Colorful and interactive, the Google’s new offices in Tel Aviv, Israel seem more like a part of a dreamy holiday hotel, than “plain old” working spaces. Designed by Camenzind Evolution, in collaboration with Setter Architects and Studio Yaron Tal, Google’s new campus in Tel Aviv occupies seven floors and a total area of 85,000 square feet. Aside from being witty and inspirational, Google’s working rooms in the Electra Tower have extensive views over the city.
Breathe in and enjoy the photos below which reveal that each interior is more welcoming than the next: “It is a new milestone for Google in the development of innovative work environments: nearly 50% of all areas have been allocated to create communication landscapes, giving countless opportunities to employees to collaborate and communicate with other Googler’s in a diverse environment that will serve all different requirements and needs.” Each level was designed considering various aspects of Israeli design and sustainability was also a major objective when developing the architecture plans.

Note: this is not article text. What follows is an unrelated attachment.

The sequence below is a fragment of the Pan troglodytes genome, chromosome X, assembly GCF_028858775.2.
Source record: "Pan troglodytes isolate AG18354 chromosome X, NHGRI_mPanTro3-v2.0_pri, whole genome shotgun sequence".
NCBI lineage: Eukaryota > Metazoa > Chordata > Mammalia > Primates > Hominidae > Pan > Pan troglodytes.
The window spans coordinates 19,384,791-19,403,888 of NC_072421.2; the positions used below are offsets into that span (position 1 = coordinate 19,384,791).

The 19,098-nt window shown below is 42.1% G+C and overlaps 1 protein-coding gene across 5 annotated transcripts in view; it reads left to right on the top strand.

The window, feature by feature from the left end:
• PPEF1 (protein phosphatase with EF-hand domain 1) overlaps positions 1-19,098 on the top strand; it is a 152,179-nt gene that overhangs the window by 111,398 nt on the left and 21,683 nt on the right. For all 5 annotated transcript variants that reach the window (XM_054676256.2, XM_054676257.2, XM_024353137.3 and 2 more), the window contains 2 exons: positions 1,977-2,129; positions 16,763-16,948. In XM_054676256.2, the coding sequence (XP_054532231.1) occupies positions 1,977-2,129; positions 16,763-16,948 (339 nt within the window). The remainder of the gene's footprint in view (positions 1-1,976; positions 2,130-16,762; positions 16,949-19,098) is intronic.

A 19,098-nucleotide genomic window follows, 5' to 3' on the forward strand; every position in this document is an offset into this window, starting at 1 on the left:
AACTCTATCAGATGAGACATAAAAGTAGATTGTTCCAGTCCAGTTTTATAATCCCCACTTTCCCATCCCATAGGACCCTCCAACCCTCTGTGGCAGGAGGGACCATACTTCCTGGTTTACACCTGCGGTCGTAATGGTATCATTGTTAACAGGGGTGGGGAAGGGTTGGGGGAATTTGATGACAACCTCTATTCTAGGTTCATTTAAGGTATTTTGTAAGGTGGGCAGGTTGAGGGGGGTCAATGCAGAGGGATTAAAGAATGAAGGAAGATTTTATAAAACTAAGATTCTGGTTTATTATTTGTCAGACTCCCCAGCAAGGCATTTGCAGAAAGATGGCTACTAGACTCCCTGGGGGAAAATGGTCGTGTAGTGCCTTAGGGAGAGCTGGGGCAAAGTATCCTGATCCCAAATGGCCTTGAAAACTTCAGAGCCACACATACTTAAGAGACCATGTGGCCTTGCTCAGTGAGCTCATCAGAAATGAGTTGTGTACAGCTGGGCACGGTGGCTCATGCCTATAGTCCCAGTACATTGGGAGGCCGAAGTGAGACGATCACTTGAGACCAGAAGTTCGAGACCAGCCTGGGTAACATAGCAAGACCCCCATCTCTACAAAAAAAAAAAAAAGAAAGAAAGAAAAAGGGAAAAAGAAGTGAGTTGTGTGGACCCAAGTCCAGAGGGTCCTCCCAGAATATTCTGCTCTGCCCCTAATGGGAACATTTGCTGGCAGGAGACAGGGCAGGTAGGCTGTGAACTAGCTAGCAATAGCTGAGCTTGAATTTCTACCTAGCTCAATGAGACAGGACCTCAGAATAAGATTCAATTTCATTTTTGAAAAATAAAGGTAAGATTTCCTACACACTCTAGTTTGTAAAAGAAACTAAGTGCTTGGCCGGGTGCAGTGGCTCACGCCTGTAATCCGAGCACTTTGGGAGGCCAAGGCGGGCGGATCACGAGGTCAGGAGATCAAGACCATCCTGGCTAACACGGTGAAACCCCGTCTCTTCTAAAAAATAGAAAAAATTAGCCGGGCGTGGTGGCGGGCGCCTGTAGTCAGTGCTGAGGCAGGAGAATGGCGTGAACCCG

A good building should make you want to look at it. Even if not always liked by passers-by, it should always make them feel something. Manchester Metropolitan’s University’s business school is a building that effortlessly fits this criteria. Indeed for many, the building by Feilden Clegg Bradley Studios is their first taste of the architecture of Manchester as they travel along the arterial road, Mancunian Way. With its distinct ski-slope roof, and glittering mirrored appearance, it provides a flash of silver, and a dazzling break from the dull greys of the motorway, greeting motorists in a slightly space-age way as they enter the city
What is new and exciting now can quickly begin to look tired and out of fashion, so the best buildings don’t just consider what will be interesting to look at now, but also how it might look to people in five, fifty or even a hundred years’ time. 2013’s hotly contested RIBA Stirling Prize went to Witherford Watson Mann Architects for their work on Astley Castle, Warwickshire. In what RIBA Past President Stephen Hodder has described as an extreme retrofit, the project essentially saw a new building inserted subtly into the heart of the old, with a new, two storey residence now hidden within the sandstone walls of the ruins of this medieval castle, to be used as a holiday home for up to eight guests